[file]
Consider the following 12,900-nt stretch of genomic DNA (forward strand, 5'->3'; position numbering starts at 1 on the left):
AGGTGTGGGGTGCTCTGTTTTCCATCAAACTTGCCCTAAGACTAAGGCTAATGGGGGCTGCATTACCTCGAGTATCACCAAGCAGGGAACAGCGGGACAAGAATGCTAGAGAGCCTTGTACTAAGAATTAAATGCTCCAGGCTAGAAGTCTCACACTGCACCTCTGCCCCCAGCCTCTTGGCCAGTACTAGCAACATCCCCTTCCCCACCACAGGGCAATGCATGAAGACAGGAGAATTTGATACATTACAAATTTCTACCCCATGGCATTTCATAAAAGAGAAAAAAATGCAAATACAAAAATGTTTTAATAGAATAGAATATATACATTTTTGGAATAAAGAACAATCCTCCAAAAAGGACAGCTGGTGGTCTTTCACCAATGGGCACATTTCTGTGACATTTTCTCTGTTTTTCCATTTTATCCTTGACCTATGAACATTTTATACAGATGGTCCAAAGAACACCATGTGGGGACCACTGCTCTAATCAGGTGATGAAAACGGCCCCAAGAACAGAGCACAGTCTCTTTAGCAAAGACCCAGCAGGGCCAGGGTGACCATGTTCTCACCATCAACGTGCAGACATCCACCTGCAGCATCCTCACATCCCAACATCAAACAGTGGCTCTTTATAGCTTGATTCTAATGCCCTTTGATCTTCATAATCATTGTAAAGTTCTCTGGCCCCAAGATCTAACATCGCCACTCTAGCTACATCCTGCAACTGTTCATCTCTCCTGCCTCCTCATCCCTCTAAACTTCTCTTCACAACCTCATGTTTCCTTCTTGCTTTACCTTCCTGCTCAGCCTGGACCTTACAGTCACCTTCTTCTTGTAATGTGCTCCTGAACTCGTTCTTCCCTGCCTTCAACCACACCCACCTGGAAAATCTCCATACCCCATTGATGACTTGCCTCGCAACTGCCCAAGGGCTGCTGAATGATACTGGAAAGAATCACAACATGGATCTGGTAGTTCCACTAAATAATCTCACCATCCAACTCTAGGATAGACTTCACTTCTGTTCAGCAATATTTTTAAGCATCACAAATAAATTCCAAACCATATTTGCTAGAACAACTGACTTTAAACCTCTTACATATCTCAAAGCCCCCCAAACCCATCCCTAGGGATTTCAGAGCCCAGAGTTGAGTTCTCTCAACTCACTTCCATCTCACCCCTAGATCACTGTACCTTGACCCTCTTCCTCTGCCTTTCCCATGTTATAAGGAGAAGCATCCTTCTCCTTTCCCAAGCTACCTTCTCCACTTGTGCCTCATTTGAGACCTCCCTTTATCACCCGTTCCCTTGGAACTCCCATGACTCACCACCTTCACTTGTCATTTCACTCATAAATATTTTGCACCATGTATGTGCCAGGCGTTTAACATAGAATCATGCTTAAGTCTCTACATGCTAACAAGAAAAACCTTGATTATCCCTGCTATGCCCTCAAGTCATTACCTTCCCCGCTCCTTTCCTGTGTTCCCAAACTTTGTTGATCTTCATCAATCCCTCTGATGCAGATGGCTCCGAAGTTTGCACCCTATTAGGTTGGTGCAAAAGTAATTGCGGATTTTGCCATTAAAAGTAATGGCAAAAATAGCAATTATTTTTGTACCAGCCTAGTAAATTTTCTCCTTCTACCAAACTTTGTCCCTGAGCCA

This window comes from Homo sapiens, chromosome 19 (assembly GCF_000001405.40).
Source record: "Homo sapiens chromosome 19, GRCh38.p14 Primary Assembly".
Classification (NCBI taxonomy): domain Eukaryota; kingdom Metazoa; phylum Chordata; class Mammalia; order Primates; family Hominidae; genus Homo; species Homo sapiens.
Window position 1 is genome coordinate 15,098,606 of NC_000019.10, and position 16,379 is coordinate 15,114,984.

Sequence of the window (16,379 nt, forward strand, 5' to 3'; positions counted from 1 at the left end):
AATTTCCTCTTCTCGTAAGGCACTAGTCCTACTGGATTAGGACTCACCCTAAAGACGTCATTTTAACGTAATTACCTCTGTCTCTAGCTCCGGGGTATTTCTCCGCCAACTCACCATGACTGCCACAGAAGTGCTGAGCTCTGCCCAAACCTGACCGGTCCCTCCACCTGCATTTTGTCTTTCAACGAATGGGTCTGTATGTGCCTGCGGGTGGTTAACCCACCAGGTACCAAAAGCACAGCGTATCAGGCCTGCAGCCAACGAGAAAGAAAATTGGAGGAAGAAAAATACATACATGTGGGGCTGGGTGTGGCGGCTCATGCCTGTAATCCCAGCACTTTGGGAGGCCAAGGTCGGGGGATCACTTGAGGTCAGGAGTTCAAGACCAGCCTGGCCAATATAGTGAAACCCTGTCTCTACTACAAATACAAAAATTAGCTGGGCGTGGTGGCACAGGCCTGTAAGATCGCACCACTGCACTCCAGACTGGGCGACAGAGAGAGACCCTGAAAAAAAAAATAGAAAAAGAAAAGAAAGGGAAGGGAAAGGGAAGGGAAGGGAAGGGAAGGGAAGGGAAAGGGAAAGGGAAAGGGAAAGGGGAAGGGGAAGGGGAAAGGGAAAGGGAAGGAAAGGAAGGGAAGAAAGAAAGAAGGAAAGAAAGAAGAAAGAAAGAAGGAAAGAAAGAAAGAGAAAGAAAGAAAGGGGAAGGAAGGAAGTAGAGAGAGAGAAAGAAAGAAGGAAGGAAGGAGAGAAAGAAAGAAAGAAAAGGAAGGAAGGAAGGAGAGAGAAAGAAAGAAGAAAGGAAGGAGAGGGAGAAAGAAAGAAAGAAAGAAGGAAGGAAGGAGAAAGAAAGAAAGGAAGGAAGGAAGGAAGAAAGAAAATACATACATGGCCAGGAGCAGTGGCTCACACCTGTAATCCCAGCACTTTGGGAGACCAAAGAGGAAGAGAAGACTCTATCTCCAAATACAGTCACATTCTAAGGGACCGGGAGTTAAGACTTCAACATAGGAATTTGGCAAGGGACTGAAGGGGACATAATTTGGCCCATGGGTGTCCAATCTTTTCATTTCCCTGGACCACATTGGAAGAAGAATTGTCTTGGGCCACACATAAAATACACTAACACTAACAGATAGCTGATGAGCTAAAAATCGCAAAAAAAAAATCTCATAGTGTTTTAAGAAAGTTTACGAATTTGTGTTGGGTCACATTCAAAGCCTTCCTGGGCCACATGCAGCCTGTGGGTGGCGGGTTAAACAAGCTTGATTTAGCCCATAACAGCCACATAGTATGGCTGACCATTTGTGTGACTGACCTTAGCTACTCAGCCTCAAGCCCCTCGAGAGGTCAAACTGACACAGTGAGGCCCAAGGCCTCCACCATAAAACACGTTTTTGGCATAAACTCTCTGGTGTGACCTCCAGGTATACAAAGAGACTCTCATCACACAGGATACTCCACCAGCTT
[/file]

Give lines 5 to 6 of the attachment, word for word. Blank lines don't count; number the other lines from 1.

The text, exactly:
Classification (NCBI taxonomy): domain Eukaryota; kingdom Metazoa; phylum Chordata; class Mammalia; order Primates; family Hominidae; genus Homo; species Homo sapiens.
Window position 1 is genome coordinate 15,098,606 of NC_000019.10, and position 16,379 is coordinate 15,114,984.